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HC rejects writ on state religion

  • Published at 01:26 pm March 28th, 2016

The High Court yesterday rejected the much talked about writ that challenged the legality of a constitutional provision recognising Islam as the state religion of Bangladesh.

The bench of Justice Naima Haider, Justice Quazi Reza-Ul Hoque and Justice Md Ashraful Kamal summarily rejected the 28-year-old petition, saying the petitioners have no jurisdiction to move such a petition.

“It was rejected on the ground that the committee under which the petition was filed in 1988 had no legitimacy as it was not a registered body,” said Murad Reza, an additional attorney general who opposed the petition on behalf of the government.

The decision means Islam will stay as the state religion in the nation’s charter, which also speaks of equal rights for other religious groups, Murad Reza said.

“The writ petition was filed by the Autocracy and Communalism Resistance Committee, but this committee was never registered with the government. The citizens filed the petition under this committee’s banner, they did not sign it individually. So I think the rejection was rightly done,” Murad Reza said after the court gave its ruling.

However, petitioners' counsel Subrata Chowdhury said they had no clear idea why it was rejected. “Let the full observation of the court be released,” he said.

Earlier during the hearing, Murad Reza told the court that they needed more time for preparation as the matter was old and had a long course of legal battle.

The court said it would hear from the petitioners' lawyer first and also asked a number of lawyers, who prayed to the court to be

a party against the writ petition, to wait.

The court then asked Subrata Chowdhury if he had studied on whether Autocracy and Communalism Resistance Committee had any jurisdiction to file the writ petition.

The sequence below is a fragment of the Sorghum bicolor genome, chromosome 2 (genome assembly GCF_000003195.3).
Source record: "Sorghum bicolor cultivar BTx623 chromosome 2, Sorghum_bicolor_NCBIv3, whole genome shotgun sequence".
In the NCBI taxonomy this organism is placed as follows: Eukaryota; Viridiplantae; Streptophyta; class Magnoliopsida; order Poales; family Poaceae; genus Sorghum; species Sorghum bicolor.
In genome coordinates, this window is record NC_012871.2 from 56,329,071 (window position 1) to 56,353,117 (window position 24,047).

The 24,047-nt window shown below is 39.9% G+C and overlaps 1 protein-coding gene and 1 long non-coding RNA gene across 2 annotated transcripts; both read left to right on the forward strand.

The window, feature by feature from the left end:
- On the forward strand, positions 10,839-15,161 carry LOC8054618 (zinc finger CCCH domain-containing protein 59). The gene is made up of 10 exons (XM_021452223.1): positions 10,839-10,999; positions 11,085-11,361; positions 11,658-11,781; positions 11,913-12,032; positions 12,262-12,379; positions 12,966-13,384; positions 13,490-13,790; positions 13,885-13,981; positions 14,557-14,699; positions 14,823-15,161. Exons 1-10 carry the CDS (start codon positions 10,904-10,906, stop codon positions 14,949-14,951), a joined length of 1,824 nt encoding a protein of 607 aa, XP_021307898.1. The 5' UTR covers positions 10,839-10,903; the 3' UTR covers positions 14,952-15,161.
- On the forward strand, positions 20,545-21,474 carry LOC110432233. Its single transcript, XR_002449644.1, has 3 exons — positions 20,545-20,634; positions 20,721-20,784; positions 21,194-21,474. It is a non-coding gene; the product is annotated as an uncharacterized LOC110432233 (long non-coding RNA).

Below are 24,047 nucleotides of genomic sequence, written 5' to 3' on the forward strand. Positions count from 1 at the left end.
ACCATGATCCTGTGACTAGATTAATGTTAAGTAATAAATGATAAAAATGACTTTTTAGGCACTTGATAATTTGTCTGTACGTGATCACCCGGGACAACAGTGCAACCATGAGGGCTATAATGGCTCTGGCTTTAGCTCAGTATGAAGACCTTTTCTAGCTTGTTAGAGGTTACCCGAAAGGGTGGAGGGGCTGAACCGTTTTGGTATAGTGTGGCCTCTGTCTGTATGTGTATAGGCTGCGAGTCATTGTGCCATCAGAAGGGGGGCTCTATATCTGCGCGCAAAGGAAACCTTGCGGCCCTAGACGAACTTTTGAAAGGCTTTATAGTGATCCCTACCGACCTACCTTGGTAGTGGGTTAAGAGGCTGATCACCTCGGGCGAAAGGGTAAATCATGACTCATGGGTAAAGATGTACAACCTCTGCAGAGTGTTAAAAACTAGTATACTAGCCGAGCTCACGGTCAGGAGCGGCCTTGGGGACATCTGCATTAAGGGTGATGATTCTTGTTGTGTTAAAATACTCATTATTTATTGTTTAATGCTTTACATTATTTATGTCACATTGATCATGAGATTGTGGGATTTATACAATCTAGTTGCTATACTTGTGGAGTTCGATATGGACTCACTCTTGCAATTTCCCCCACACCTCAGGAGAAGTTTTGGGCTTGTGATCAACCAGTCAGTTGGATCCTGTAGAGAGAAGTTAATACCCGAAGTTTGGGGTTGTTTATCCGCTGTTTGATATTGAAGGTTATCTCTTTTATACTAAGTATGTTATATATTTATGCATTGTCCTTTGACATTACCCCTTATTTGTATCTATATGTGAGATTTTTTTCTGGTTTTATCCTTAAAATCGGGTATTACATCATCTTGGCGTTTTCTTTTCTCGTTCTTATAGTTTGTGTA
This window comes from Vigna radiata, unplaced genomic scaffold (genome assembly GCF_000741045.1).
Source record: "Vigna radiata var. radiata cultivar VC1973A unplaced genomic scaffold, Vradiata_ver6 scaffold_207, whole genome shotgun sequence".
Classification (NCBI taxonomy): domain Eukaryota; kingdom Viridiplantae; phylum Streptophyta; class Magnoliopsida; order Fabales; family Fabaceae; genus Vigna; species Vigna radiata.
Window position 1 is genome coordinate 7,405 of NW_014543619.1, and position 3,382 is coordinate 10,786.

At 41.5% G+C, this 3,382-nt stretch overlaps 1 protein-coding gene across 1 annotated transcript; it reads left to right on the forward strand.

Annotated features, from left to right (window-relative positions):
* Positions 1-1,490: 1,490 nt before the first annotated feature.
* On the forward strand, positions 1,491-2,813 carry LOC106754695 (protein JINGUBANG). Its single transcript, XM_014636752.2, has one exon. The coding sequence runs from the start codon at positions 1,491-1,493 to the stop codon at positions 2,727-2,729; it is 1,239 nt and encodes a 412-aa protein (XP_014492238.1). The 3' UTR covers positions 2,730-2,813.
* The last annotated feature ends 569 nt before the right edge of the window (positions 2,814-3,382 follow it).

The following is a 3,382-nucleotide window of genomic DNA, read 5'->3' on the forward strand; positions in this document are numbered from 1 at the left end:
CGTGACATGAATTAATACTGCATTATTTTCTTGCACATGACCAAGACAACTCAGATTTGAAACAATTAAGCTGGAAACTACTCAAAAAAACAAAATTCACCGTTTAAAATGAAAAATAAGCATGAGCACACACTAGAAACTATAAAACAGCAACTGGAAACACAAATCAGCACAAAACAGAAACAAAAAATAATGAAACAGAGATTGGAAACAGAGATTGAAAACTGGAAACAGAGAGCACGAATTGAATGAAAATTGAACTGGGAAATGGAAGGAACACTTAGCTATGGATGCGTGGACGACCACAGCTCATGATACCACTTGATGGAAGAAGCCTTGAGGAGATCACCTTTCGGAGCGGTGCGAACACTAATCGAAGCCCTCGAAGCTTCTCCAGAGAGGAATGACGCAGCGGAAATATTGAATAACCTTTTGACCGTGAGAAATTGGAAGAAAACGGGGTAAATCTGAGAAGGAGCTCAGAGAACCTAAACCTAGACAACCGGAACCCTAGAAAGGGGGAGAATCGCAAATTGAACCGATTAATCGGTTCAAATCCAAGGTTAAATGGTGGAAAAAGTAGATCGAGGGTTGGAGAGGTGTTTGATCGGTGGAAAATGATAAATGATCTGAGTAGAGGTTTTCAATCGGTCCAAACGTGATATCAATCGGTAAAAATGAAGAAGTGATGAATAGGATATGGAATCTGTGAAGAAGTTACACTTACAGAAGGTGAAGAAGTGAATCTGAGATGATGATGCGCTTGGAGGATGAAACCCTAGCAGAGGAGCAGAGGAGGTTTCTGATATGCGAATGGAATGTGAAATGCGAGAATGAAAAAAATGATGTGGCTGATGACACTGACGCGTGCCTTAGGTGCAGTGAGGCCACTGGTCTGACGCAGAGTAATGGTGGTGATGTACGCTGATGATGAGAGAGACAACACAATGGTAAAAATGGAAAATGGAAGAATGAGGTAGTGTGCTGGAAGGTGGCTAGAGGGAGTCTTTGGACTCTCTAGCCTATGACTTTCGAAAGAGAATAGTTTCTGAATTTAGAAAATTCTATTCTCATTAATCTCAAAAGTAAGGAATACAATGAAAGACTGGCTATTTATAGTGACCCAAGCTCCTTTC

The counsel replied that the writ was filed on behalf of the committee and also all of the petitioners had prayed separately.

“But all of us have studied and found that the petition was filed on behalf of the organisation,” said Justice Naima Haider.

The lawyer said that they would give detailed explanations during hearing and would try to provide satisfactory answers.

The court said: “That organisation has no Locus standi [a Latin phrase referring to whether someone has the right to be heard in court]. The writ is summarily rejected, ruling discharged.”

Jamaat-e-Islami, which called a nationwide dawn-to-dusk hartal yesterday, withdrew its strike shortly after the court delivered the order in the afternoon.

Case history

On June 9, 1988, the then government led by military ruler HM Ershad inserted a section in the eighth amendment to the constitution, making Islam the state religion.

The same year, 15 eminent citizens, including former judges and academicians, filed the petition challenging the amendment.

The writ petitioners were Begum Sufia Kamal, former chief justice Kemal Uddin Hossain, Khan Sarwar Murshid, Prof Kabir Chowdhury, Prof Dr Mosharraf Hossain, Maj Gen (retd) Chitta Ranjan Datta (Bir Uttam), Prof Serajul Islam Choudhury, Badaruddin Umar, journalist Faiz Ahmed, Dr Borhan Uddin Khan Jahangir, Prof Anisuzzaman, Justice Devesh Chandra Bhattacharjee, Justice KM Sobhan, Syed Istiaq Ahmed, and Kalim Sharafi. Many of the petitioners are now dead.

After 23 years, the High Court on June 11, 2011, issued a ruling upon the government asking why the part of the eighth amendment to the constitution that had made Islam state religion should not be declared illegal. Twelve amici curiae were invited for opinions.

However, the government did not respond to the June 11 ruling, and on June 30 that year passed the constitution’s 15th amendment bill in the parliament retaining Islam’s status as state religion. It also restored secularism as one of the four fundamental principles of the state.

Following an application filed by the writ petitioners, the High Court in December 2011 issued a supplementary rule asking the government to explain why the part of the 15th amendment to the constitution that gave Islam the status of state religion should not be declared illegal.

The matter was absent from discussion tables until August 1 last year when Supreme Court lawyer Somendra Nath Goswami filed another petition with the High Court challenging the state religion provision as it was against the basic secular structure of the state.

He also sought justification of retaining the clause even though the government had restored secularism through the 15th Amendment to the Constitution in 2011. The petition was heard on August 30 and rejected by the court on September 7 last year.

On February 29, Chief Justice Surendra Kumar Sinha formed a new three-member bench to hear the 1988 petition following a prayer submitted on behalf of the petitioners. The new bench led by Justice Naima Haider also withdrew a previous order to hear opinions from over a dozen amici curiae. 

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